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Educational policy analysis archives.
n Vol. 8, no. 2 (January 02, 2000).
Tempe, Ariz. :
b Arizona State University ;
Tampa, Fla. :
University of South Florida.
c January 02, 2000
Includes EPAA Commentary.
America Y2K : the obsolescence of educational reforms / Sherman Dorn.
Arizona State University.
University of South Florida.
t Education Policy Analysis Archives (EPAA)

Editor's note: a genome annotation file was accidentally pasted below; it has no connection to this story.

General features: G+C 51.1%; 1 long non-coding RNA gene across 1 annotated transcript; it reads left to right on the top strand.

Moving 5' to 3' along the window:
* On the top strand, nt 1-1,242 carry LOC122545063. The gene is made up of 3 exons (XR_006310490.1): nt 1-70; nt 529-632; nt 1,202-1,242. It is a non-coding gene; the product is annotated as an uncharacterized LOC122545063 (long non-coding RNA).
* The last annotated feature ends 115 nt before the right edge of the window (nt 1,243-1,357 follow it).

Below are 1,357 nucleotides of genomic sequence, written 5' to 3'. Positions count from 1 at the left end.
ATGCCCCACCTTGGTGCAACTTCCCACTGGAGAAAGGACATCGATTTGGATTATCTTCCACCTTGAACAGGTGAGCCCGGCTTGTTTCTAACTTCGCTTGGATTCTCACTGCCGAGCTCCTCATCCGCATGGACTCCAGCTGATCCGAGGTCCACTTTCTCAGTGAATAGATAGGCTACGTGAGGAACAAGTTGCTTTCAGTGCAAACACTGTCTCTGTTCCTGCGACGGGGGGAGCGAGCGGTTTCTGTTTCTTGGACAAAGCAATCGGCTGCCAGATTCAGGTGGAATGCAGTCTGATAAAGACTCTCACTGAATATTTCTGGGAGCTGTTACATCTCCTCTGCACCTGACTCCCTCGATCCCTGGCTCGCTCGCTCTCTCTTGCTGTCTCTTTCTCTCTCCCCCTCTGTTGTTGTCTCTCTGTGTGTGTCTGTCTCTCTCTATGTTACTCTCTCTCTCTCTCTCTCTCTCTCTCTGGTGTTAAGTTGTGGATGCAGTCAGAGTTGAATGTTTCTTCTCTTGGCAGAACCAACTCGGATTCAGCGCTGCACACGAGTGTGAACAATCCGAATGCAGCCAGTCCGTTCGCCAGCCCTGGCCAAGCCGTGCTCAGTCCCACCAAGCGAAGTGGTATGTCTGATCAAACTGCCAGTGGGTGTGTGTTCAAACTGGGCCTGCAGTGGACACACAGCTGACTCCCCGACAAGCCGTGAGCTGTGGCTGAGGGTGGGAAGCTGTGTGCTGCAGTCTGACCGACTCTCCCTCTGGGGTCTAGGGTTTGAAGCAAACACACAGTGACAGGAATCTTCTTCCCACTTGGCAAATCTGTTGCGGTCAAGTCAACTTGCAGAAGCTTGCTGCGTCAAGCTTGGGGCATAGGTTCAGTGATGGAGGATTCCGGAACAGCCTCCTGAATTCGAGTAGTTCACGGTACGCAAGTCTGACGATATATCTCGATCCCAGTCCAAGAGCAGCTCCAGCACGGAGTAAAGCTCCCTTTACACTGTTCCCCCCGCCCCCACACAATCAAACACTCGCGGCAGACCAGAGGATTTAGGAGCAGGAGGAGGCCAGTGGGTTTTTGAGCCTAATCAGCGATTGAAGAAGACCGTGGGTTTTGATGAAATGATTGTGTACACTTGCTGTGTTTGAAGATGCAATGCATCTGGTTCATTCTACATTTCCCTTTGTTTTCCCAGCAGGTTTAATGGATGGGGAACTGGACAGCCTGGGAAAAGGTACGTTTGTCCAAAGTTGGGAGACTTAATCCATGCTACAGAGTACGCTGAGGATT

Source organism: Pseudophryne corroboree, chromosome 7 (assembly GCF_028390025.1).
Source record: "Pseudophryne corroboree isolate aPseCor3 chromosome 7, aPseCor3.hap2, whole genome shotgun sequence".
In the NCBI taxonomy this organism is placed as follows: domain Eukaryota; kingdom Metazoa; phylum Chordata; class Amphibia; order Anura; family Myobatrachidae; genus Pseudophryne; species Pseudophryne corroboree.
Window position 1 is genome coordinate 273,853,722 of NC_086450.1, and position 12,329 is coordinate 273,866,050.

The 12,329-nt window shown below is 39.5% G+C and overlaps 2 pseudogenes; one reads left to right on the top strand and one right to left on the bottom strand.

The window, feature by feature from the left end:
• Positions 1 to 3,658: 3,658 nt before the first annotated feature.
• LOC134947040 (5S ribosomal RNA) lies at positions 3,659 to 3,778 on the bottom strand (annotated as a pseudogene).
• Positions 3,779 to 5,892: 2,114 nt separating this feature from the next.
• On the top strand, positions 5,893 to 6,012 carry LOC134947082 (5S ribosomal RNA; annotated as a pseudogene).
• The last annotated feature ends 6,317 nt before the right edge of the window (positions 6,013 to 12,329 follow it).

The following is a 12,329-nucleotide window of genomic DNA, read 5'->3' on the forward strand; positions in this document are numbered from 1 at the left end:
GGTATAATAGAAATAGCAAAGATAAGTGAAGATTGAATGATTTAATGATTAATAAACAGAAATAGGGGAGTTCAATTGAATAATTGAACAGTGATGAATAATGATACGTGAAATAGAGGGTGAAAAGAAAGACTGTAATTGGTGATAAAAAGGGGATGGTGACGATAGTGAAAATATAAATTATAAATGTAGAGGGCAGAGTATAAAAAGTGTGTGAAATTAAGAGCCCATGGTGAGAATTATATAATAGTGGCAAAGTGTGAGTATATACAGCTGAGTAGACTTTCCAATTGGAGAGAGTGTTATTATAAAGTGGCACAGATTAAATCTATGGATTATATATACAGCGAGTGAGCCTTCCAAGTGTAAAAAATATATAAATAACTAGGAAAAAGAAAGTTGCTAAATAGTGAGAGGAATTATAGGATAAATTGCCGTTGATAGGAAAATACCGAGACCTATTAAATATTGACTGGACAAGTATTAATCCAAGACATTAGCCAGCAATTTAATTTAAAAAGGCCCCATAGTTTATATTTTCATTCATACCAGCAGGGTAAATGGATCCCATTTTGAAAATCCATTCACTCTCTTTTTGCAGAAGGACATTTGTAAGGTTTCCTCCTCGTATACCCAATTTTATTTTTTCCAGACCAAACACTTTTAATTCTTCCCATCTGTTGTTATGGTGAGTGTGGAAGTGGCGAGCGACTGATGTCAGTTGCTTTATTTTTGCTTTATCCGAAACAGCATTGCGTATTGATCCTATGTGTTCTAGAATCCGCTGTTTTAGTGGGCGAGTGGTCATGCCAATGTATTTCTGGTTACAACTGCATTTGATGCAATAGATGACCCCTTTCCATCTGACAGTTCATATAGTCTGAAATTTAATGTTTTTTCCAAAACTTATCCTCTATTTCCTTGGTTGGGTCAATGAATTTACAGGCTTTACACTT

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1 of 9 Education Policy Analysis Archives Volume 8 Number 2January 2, 2000ISSN 1068-2341 A peer-reviewed scholarly electronic journal Editor: Gene V Glass, College of Education Arizona State University Copyright 2000, the EDUCATION POLICY ANALYSIS ARCHIVES. Permission is hereby granted to copy any article if EPAA is credited and copies are not sold. Articles appearing in EPAA are abstracted in the Current Index to Journals in Education by the ERIC Clearinghouse on Assessment and Evaluation and are permanently archived in Resources in Education America Y2K: The Obsolescence of Educational Reforms Sherman Dorn University of South FloridaAbstract The passing of the deadline for fulfillment of the national education goals in the United States (the beginning of 2000) reflects the frequently hyperbolic statements of objectives and the manic p ace of school reform efforts over the past two decades. The domination b y schools of child and family life has combined with a longstanding re liance on schools to solve social problems to make school reform a polit ically opportune as well as visible issue. Thus, even if the phrasing o f national education goals in the U.S. changes to reflect the passing of the nominal deadline, those pressures will remain. Yesterday, observers of educational refor m in the United States woke up to the policy equivalent of the Y2K problem: what does a n ation do when a set of official goals has become obsolete with the passage of time? A sum mit of the nation's governors and then-President George Bush in 1989 declared the fir st six national education goals as part of an "America 2000" strategy for highlighting key targets. (See the National Education Goals Panel website for more information.). By the year 2000 ," each of the (now) eight goals has asserted, the nation would ha ve kindergartners ready to learn, 90 percent graduation, solid academic achievement (inc luding "first in the world" achievement in science and math), a literate adult population, safe and drug-free schools,